Child-Abuse Deaths Stun New Yorkers
STEVE INSKEEP, host:
We're going to go next to New York City, which is investigating its Child Welfare Agency. Since October, four children have died, allegedly at the hands of abusive parents. The latest case involves seven-year old Nixzmary Brown. Many believe the Administration for Children Services did not do enough to save her life. NPR's Allison Keyes reports.
ALLISON KEYES, reporting:
A steady stream of mourners continues to come to stand in front of the broken apartment where Nixzmary Brown lived. Some kneel in front of a large makeshift memorial of candles, teddy bears and heart wrenching notes, praying for the little girl.
Ms. DIANA RAMIREZ (Brooklyn resident): How you not gonna hear a little girl screaming?
KEYES: Diana Ramirez of Brooklyn is like many who come here. She doesn't believe no one heard Nixzmary's cries for help the night she died. Especially, she says, the families who lived above and below the second-floor apartment, where the child lived with her parents and five siblings.
Ms. RAMIREZ: Yeah, he was beating this little girl and nobody heard it? I don't believe that. They heard it, they just ignored it, they say it's not my business, I'm not gonna get involved.
KEYES: Police say Nixzmary Brown had been starved, beaten and tortured for months by her mother and stepfather. On the night of January 10th, police say her stepfather Cesar Rodriguez, became enraged because she took yogurt from the fridge and broke a computer printer. Police say he stripped the child naked, dunked her underwater in a bathtub, then threw her on the floor in what the family called, its dirty room.
Nixzmary weighed only 36 pounds when she was found dead the next morning. The city's Child Welfare Chief John Mattingly, has called it the worst case of abuse he's seen in his 25-year career. People from Nixzmary's neighborhood turned out for a rally at a storefront church this past weekend. Her second-grade teacher, Jamila Bush, came to talk about the little girl everyone remembers as always smiling.
Ms. JAMILA BUSH (Nixzmary's Second Grade Teacher): When I went to read with her she was so excited. And she started reading for me and all the time she was reading, she would keep reading her book, looking up at me and smiling. You know, and I would tell her, you're doing a great job.
KEYES: Bush and others who knew Nixzmary say her death has been hard on the other children at Public School 256. Roseanne Taylor's(ph) son, Terrell, was in Nixzmary's class.
Ms. ROSEANNE TAYLOR (Parent of classmate of Nixzmary's): Maybe they understand that she's dead but not really fully, they don't know what dead is all about. But, they know she's not coming back, I know that for sure.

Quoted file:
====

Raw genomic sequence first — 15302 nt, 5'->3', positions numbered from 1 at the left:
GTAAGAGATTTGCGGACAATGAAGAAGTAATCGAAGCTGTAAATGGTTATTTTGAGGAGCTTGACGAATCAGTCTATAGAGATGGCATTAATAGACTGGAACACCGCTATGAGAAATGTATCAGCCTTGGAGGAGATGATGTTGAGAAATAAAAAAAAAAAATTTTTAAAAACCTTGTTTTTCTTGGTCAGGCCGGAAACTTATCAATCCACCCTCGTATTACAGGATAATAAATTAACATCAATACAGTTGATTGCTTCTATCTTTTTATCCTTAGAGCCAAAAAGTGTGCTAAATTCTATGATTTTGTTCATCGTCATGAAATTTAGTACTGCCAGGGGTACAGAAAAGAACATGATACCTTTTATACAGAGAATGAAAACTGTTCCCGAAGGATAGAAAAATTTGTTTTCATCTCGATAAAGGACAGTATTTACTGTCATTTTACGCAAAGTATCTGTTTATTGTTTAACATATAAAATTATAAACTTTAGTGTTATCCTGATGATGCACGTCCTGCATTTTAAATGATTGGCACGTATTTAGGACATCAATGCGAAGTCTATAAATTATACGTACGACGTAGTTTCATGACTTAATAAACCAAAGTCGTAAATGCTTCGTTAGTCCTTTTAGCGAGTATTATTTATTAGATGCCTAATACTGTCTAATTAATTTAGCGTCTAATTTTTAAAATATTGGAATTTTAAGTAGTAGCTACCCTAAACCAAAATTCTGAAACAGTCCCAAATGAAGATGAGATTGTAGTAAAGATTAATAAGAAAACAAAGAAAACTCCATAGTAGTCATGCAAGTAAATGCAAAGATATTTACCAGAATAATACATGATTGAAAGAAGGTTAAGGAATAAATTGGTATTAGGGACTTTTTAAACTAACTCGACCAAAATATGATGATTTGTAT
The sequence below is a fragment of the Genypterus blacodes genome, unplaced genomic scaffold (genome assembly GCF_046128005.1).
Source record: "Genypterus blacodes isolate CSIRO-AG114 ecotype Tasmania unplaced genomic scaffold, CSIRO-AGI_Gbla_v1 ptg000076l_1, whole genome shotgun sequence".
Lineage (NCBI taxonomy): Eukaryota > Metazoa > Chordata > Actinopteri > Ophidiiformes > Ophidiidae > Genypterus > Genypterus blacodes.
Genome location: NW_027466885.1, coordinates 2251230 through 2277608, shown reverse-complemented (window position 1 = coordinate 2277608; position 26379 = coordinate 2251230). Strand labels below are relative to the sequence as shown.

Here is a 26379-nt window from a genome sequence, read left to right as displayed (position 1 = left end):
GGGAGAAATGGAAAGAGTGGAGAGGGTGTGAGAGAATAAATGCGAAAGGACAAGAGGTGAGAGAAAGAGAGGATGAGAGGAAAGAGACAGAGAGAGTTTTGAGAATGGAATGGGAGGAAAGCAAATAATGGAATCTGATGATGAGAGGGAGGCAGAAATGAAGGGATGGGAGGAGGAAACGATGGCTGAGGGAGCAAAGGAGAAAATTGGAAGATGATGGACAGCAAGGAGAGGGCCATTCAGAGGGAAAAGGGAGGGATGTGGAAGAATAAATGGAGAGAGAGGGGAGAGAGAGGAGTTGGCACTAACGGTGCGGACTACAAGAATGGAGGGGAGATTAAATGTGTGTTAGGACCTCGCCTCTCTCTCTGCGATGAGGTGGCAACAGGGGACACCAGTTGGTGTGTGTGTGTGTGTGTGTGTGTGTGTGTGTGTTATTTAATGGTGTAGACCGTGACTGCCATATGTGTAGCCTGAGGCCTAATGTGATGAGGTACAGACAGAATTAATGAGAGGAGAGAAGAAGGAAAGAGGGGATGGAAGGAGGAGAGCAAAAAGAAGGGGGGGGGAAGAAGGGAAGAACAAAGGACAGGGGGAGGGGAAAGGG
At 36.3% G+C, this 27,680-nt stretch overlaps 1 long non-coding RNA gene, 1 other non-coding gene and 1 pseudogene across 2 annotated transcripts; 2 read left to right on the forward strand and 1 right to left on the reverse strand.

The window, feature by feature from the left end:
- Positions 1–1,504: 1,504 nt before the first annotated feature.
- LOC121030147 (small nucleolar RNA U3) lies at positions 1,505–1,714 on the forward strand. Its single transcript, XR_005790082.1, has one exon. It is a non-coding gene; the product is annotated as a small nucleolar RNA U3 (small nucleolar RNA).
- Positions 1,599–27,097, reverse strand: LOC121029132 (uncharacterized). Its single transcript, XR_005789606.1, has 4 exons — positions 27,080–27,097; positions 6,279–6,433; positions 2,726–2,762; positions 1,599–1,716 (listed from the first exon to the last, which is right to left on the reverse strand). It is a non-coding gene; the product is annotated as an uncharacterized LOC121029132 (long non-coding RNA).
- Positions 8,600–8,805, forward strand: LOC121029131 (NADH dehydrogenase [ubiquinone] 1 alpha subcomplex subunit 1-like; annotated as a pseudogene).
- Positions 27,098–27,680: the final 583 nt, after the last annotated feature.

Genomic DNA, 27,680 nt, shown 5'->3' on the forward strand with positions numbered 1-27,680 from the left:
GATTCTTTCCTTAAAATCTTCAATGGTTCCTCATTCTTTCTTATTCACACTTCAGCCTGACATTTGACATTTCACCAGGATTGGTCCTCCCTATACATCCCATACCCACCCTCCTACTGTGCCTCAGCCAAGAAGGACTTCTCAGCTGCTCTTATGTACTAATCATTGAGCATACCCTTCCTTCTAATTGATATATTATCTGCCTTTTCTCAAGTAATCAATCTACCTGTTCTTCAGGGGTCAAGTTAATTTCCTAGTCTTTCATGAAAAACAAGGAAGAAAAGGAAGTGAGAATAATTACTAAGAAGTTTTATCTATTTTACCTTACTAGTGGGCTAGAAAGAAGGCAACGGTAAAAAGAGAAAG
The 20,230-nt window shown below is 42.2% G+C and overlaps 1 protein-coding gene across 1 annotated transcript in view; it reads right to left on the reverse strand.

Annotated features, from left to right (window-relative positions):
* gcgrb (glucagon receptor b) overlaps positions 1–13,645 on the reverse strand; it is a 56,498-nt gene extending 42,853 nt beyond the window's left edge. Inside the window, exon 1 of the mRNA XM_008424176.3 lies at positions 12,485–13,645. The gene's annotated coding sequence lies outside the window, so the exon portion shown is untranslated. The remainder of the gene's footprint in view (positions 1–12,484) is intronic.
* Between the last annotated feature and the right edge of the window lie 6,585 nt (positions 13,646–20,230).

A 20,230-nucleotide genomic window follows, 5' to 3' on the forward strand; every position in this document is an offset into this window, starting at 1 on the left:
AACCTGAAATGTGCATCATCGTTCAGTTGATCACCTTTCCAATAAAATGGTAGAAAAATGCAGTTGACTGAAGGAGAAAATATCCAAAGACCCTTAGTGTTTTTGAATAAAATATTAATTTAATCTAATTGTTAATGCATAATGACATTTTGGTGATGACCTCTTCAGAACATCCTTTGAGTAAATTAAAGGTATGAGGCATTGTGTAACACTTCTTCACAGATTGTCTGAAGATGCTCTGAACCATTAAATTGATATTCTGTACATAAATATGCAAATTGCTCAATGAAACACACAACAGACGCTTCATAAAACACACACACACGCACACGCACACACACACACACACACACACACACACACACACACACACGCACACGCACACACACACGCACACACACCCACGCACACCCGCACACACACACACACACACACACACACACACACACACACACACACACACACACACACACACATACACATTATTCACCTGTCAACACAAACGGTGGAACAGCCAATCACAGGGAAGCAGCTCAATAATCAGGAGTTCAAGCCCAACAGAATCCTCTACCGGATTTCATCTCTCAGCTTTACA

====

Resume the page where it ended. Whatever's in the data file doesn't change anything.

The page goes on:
KEYES: This case has sparked a strong emotional response in this community. Employees at Nixzmary's school made repeated calls to the Administration for Children Services and she was seen by the agency's social workers and police but was never removed from the home. Three Children Services workers have been suspended and three others have been reassigned for their handling of the case. Nixzmary's parents, Nixzaliz Santiago and Cesar Rodriguez have been charged with second-degree murder. Across town, in Jamaica Queens, Alonzo and Mary Freeman are still mourning the October 25th death of their foster daughter, seven-year-old, Sierra Roberts.
Ms. MARY FREEMAN (Foster parent): She just was a jolly little happy girl. She just liked to play, she liked to joke.
KEYES: Sitting in the dining room of a house cluttered with pictures of their five natural, three adopted, and more than 20 foster children, Mary Freeman looks at pictures of the little girl who called them Mommy and Daddy.
Ms. FREEMAN: To know her and to love her and be around her, you would just enjoy. And the hugs and the kisses, she just, she was just a happy little, happy girl.
KEYES: Alonzo Freeman's eyes glaze with tears as he talks about the child they called Cece(ph).
Mr. ALONZO FREEMAN, (Foster parent): She was my baby. I don't know if I'll ever get over it.
KEYES: Sierra was born addicted to cocaine and lived with the Freemans from the time she was six-weeks old until she was three. The city's Child Welfare Agency then returned her to her natural father, Russell Roberts. He has been charged with second-degree murder and manslaughter over the death. Alonzo Freeman has some advice for other foster parents worried about their former charges.
Mr. FREEMAN: Don't be afraid to ask questions and investigate if you see anything that looks like it's out of place 'cause you're better safe than sorry. Right now, I'm sorry, but as I look back now, I think I should have seen it coming.
KEYES: Alonzo Freeman and many others in New York City, hope all the scrutiny will help other children in abusive situations. Allison Keyes, NPR News.
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